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Alabama Governor Kay Ivey’s Stance on Financial Compensation for KKK Church Bombing Survivor Sarah Collins Rudolph

There has been controversy around the response of the current governor of Alabama regarding financial compensation for Sarah Collins Rudolph, a victim of the Ku Klux Klan bombing at the Sixteenth Street Baptist Church in 1963.

Rudolph, who lost her eye in the bombing that also claimed the lives of her sister and three other Black girls, still carries a piece of glass in her body from that tragic day. According to a report from NYPost, Governor Kay Ivey was questioned about financial compensation for the survivors of the hate crime. Her response seemed evasive, mentioning “untold pain and suffering.”

Rudolph squarely places the blame on the state of Alabama and then-Governor George Wallace for the events that unfolded, stating to the AP, “If they hadn’t stirred up all that racist hate that was going on at the time, I don’t believe that church would have been bombed.” Today, Rudolph is burdened with a $90 monthly bill to cover the cost of the prosthetic eye she wears, a bill that the state should be responsible for, along with providing additional financial support.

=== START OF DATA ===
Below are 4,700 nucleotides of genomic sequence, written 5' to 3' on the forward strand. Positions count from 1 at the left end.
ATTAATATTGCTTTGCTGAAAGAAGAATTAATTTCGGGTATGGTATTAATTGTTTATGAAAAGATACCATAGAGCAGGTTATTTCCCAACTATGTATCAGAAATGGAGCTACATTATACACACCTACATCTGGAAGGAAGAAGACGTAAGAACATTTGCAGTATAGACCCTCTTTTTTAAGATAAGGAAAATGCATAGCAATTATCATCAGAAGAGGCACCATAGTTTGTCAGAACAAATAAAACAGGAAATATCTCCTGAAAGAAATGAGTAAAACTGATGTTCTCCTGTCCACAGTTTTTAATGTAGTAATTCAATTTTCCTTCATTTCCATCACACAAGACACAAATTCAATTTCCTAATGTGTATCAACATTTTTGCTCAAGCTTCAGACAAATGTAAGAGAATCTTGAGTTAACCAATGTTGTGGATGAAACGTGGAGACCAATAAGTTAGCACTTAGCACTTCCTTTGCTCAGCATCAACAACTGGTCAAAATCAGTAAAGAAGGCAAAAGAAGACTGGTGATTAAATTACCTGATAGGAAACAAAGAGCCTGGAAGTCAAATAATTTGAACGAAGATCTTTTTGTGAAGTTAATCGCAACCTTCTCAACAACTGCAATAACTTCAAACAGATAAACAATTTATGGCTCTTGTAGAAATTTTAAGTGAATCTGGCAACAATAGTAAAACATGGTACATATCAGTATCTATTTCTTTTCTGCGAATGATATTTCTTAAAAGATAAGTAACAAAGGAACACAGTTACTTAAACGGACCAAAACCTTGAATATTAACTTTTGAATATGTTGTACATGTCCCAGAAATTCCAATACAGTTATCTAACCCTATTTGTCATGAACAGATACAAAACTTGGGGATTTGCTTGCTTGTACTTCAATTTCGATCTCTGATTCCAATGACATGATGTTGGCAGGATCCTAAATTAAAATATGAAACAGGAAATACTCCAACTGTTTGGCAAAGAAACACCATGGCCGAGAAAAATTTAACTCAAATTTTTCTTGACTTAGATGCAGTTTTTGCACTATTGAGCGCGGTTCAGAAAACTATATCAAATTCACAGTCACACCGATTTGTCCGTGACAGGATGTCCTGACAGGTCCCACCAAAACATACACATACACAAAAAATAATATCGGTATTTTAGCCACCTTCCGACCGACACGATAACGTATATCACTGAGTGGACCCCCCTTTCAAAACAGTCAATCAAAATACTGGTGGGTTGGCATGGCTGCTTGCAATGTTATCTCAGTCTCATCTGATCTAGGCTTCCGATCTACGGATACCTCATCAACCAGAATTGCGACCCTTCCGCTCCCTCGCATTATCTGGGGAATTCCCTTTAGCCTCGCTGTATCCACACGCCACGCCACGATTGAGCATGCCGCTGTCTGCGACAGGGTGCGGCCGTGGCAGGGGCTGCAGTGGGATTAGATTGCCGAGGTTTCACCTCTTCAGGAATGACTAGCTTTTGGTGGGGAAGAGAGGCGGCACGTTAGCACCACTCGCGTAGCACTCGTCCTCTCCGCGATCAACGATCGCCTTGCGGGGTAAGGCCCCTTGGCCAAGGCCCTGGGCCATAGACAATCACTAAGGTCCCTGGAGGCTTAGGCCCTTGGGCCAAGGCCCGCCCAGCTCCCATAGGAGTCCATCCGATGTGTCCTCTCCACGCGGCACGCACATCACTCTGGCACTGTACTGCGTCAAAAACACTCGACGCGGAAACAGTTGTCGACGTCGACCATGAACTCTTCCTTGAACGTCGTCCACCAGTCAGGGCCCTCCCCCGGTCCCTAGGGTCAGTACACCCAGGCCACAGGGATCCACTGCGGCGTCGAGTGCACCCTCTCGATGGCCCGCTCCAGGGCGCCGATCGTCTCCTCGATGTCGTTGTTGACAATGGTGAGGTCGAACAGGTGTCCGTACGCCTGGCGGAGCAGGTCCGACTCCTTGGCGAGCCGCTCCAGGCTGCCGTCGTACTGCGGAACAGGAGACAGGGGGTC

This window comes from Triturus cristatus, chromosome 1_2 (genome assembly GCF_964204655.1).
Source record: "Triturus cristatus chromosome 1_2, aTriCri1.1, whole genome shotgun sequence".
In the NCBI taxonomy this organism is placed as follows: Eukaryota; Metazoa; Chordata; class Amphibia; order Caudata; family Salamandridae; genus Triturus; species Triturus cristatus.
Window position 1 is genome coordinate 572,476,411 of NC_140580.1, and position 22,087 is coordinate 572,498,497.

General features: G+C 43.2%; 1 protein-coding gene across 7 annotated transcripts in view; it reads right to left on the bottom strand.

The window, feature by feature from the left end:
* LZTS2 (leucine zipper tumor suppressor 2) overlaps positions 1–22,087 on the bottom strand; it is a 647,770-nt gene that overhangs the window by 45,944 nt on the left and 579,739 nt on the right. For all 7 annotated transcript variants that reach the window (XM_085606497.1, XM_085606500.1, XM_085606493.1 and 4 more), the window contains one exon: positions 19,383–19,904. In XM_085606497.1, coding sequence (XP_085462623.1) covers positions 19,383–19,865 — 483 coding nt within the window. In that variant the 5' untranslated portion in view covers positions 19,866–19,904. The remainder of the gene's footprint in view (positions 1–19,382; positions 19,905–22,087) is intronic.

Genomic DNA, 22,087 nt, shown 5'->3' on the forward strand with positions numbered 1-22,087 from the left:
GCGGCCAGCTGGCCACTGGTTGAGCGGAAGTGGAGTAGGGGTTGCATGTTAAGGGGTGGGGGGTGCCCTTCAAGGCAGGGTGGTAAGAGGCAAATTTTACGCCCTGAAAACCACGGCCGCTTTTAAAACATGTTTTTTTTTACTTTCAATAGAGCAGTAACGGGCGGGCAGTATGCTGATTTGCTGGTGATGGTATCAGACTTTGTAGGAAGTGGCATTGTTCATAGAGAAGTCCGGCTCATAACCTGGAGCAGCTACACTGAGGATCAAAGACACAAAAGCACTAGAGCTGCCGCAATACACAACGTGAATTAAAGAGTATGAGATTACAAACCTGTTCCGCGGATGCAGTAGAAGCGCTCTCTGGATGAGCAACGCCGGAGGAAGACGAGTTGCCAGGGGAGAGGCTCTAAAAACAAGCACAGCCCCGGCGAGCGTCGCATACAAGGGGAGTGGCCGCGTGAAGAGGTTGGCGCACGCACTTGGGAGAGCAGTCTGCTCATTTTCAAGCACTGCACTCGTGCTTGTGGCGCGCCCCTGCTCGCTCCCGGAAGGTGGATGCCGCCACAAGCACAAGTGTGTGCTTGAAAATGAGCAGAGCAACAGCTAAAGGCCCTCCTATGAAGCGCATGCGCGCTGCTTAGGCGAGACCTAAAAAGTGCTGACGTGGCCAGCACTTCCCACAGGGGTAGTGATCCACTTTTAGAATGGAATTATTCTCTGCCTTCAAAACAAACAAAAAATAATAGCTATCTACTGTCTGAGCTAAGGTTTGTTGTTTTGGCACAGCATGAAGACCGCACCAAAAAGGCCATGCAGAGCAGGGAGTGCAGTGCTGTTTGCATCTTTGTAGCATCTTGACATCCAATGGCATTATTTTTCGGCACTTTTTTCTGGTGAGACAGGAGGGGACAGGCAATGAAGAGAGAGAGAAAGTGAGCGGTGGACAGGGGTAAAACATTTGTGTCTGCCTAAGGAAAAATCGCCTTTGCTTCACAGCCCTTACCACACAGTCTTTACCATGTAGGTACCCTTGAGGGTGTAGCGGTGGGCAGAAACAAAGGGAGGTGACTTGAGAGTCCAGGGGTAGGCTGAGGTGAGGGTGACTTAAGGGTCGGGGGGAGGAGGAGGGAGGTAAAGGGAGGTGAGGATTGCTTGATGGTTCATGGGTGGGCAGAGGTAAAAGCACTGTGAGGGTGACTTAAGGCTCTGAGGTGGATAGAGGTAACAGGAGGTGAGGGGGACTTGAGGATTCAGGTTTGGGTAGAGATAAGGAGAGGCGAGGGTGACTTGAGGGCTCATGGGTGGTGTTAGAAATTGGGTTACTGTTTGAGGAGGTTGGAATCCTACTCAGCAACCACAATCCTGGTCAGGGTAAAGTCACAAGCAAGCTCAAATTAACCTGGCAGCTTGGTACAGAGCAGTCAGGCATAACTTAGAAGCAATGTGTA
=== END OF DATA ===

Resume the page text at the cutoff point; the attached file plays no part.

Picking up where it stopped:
Her attorney, Ishan Bahabha, expressed that Rudolph deserves justice through compensation for the severe injuries and expenses she has endured for nearly six decades. He vowed to explore all available options to ensure Rudolph receives the help she needs and deserves.

When questioned about reparations, Governor Ivey deferred to the legislature, indicating that any financial allocation would require approval. Advocates argue that action should be taken promptly to provide Rudolph with the assistance she requires.

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